NASA shows what 30 years of rising sea levels feels like in a spooky new animation: ScienceAlert

NASA has released a chilling animation showing just how much sea level has risen in the three short decades that its satellites have been tracking it.

The data visualization released last week is the work of Andrew J. Christensen, a data visualizer for the NASA Scientific Visualization Studio. By animating observed changes in global sea level as captured by satellites that swept overhead between 1993 and 2022, the images transform a complex jumble of numbers into something far more relatable.

In those 30 years, sea levels have risen by over 9 centimeters (about 3.5 inches). That might not sound like much, just a hand’s length, but when you imagine these changes as water lapping against a ship-like window, it feels very real.

Three decades may seem like an eternity, but that’s only two-thirds of the time since ExxonMobil, one of the world’s leading oil and gas companies, knew that burning its fossil fuels was boiling the planet.

The effects of all these heat-trapping emissions are now clearly being felt by coastal communities around the world — not that they need to be reminded of the salty seas on their doorstep.

Millions more are expected to be affected by rising sea levels, which will cause coastlines to “disappear” unless emissions are drastically reduced to zero.

For those of us trying to envision these major changes from a more personal perspective, NASA says the animation is “designed to be seen through a circle, using the visual metaphor of going through.” looking out the porthole of a boat and watching the years of sea level rise.” sweat.

“When played back on a 4K 85″ display, the metering marks in the video correspond to the real world.”

Our oceans may be warming, but animation – by Past Sea level rise – gives you goosebumps to think about what is to come.

Since 1993, sea level has been routinely measured by satellites that send microwave signals from the sea’s surface and measure how long it takes for them to return. From this, researchers can calculate and monitor the height of the sea surface.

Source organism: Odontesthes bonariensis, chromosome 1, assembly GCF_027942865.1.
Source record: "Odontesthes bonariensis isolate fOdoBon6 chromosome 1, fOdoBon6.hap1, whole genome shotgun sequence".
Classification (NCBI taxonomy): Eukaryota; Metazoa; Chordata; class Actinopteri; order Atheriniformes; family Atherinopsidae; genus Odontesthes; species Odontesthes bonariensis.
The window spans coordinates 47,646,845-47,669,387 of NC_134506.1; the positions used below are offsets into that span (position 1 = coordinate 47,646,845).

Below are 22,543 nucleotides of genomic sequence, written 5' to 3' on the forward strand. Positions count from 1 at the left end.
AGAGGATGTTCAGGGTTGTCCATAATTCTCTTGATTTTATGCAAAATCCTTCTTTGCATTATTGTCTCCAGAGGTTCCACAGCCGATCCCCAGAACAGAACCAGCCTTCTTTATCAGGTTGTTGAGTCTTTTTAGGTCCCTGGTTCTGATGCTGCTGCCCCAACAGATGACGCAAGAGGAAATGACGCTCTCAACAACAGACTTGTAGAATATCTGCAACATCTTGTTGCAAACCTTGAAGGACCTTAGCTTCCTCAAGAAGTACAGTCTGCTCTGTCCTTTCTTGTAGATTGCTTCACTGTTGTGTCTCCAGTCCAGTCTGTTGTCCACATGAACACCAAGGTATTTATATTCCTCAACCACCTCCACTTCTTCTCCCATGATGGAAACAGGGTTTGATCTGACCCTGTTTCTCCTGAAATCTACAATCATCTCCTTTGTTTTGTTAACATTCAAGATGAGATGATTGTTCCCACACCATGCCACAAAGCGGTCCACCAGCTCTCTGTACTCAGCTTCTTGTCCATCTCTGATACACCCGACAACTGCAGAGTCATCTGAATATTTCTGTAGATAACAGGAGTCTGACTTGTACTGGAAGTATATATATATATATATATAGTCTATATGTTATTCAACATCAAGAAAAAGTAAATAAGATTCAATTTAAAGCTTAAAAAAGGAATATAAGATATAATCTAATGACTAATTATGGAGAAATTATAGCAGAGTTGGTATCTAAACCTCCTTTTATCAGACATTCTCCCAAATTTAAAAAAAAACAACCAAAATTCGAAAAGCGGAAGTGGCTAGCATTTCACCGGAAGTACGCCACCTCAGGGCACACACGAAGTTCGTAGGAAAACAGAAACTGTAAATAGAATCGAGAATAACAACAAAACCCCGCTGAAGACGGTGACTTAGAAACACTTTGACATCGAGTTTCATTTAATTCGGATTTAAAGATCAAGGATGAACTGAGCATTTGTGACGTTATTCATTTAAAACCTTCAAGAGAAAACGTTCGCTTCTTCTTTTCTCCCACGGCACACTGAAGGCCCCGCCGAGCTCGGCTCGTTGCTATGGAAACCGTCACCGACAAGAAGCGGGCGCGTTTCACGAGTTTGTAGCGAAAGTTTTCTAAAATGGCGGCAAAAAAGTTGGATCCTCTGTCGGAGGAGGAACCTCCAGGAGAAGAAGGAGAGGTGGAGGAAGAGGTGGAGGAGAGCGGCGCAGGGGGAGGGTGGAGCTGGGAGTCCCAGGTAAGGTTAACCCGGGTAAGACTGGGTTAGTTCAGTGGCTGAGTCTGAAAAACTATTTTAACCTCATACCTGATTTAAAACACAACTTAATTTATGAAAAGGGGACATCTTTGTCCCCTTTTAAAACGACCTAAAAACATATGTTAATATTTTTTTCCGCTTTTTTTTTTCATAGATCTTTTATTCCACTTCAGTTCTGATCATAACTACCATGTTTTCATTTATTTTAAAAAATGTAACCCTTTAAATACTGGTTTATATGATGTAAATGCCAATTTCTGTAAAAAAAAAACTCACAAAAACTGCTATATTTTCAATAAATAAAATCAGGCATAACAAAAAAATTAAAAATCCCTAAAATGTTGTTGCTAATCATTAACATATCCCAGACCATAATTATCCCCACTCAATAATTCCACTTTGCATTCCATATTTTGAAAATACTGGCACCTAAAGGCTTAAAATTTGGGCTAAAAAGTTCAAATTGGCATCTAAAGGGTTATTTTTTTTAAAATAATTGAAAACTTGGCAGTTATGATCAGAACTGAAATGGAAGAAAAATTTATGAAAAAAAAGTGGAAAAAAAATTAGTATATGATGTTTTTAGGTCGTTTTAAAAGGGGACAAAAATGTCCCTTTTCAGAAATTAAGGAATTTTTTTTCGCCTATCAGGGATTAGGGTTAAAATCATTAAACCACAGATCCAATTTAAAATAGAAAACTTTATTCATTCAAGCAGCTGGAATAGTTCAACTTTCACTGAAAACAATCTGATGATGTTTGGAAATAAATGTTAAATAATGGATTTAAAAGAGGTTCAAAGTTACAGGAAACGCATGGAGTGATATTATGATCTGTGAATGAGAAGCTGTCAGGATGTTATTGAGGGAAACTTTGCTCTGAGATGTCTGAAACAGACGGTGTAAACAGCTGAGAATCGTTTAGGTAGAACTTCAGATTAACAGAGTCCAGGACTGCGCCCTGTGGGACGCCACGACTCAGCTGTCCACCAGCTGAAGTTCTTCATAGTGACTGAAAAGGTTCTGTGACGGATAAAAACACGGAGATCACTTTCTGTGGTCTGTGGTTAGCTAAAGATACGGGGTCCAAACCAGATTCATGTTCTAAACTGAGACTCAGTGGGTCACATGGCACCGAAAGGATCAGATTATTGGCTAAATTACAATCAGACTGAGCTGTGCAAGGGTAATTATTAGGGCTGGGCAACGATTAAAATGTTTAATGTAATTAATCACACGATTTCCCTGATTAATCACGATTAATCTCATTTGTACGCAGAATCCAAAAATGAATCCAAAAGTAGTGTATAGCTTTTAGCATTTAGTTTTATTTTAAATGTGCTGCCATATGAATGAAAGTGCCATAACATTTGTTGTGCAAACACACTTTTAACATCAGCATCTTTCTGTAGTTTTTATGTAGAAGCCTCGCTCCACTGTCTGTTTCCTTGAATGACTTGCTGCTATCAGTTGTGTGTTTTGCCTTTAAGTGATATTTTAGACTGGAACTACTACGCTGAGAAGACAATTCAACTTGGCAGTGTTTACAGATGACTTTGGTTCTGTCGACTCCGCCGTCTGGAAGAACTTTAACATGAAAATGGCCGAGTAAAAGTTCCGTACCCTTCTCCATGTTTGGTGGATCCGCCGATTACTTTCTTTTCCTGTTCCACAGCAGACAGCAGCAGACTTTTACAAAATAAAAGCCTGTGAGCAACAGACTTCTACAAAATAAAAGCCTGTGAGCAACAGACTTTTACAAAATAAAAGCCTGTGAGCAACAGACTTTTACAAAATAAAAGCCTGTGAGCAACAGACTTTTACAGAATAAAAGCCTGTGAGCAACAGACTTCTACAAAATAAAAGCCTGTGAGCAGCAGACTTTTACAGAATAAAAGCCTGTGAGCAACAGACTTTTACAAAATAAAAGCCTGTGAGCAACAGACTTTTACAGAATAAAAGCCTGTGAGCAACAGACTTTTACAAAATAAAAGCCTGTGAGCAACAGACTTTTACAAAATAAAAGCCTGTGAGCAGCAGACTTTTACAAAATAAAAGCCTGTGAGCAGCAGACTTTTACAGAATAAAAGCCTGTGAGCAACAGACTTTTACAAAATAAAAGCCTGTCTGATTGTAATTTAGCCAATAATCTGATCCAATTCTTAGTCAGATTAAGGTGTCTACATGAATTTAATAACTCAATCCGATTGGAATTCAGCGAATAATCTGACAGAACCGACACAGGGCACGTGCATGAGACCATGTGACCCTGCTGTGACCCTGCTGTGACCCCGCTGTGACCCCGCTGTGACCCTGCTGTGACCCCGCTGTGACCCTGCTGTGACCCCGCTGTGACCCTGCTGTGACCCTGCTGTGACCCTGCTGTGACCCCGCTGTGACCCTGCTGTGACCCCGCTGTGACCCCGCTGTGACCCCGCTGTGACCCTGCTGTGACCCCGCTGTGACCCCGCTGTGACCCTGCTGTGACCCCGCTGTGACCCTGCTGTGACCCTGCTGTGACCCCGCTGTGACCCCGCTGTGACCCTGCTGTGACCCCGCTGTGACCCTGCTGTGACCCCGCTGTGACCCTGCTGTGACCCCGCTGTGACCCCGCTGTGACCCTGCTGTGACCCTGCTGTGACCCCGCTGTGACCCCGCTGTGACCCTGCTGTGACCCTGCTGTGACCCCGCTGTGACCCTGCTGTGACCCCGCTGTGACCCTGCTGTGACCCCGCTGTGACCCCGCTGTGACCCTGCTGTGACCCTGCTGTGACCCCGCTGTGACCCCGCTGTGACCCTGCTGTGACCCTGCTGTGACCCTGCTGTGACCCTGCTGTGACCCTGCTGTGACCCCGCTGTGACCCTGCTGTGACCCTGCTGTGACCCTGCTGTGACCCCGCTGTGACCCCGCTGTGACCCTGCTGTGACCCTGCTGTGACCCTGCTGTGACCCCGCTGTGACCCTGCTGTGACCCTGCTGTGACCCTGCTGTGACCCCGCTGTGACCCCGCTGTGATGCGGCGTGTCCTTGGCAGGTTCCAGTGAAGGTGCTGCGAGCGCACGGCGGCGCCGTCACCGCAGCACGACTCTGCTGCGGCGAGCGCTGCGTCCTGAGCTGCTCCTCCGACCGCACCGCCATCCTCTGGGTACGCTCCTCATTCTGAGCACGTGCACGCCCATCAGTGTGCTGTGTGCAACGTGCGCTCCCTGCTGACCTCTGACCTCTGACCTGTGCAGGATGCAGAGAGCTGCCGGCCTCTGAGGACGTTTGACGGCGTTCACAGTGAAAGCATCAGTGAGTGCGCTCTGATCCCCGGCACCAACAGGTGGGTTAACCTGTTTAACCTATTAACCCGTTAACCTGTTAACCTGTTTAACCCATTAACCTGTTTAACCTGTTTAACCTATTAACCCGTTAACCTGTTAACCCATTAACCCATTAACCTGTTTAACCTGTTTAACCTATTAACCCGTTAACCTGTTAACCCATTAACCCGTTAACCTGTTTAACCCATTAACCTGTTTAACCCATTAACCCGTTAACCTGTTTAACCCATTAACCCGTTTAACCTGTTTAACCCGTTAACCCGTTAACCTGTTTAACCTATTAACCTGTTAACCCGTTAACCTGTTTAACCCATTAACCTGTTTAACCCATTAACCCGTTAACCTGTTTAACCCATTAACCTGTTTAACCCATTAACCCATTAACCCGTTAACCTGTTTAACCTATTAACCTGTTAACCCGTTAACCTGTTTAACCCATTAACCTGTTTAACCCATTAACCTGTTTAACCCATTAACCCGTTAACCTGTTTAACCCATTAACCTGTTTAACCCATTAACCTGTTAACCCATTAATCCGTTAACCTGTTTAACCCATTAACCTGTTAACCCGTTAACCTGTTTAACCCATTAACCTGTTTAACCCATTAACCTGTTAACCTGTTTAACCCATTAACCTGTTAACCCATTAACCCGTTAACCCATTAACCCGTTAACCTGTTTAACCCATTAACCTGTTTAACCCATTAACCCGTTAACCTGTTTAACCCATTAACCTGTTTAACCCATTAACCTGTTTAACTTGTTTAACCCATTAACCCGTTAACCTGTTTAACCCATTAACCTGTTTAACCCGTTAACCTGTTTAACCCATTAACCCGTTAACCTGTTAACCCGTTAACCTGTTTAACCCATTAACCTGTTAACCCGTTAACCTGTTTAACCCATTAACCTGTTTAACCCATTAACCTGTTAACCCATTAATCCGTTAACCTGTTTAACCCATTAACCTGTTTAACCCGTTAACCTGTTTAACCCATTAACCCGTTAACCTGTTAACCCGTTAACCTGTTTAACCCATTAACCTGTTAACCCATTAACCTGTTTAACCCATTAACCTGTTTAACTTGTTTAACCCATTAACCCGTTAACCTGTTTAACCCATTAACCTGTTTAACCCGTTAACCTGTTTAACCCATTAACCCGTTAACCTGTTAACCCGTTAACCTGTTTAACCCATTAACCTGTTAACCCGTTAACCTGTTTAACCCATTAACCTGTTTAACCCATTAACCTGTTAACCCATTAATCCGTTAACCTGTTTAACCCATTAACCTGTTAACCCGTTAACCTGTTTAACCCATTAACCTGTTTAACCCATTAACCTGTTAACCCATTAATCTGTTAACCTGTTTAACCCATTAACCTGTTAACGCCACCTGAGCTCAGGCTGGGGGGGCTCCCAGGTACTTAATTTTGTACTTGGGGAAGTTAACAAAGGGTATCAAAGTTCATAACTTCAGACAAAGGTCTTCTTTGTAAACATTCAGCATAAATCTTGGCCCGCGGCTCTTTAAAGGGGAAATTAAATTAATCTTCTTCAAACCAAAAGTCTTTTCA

“We have a clear view of recent sea level rise – and can better predict how much and how fast oceans will continue to rise,” said Karen St. Germain, director of NASA’s Earth Science Division.

To make forecasts, data is fed into global climate models that attempt to reconcile various elements of our planet’s surface conditions. When it comes to sea level rise, these three decades of satellite observations are coupled with coastal tide gauge readings going back more than 100 years, data on ice sheets and, of course, the increase in greenhouse gas emissions.

But bringing that data together and communicating what it means to people around the world is one of the core issues of the climate crisis – which will hit those who have least contributed to global warming the hardest.

While the atmosphere has long been Earth’s cozy blanket, the planet is now sweating under the weight of carbon emissions. And it’s the oceans that have absorbed a whopping 90 percent of the heat that we humans have added to the system.

The top meters of the ocean store as much heat as the entire earth’s atmosphere. As seawater warms, it expands and raises sea levels. The sea is pushed further uphill by melting ice layers and storm surges.

“By absorbing all this heat, the ocean lulls people into a false sense of security that climate change is slow,” said Matthew England, an oceanographer and climate scientist at the University of New South Wales in Sydney The Guardians Graham Readfearn.

Princeton University climate scientist Zachary Labe shared the animation on Twitter. It’s an extension of a series called Vital Signs of the Planet, a nod to the human body’s physiological alarm bells, but for Earth.

These vital signs include carbon dioxide, global temperature, methane contentthe melting of the ice sheet and the expansion of the Arctic sea ice.

It’s not the only data making the rounds on social media right now. In recent weeks, climate scientists have sounded the alarm as rising sea surface temperatures in the North Atlantic are pushing us into uncharted territory.

“The North Atlantic has never been hotter so early, with a massive marine heatwave dominating millions of square miles of ocean,” tweeted Colin McCarthy, an atmospheric sciences student at the University of California, Davis.

“This cannot go on as systems that become more unstable and unpredictable will do more damage in chaotic ways.” added Farhana Sultana, water management and climate justice scholar at Syracuse University.

Let’s hope visualizations like these help people, wherever they live, to see the difficulties we all face – and solve them together.

Leave a Comment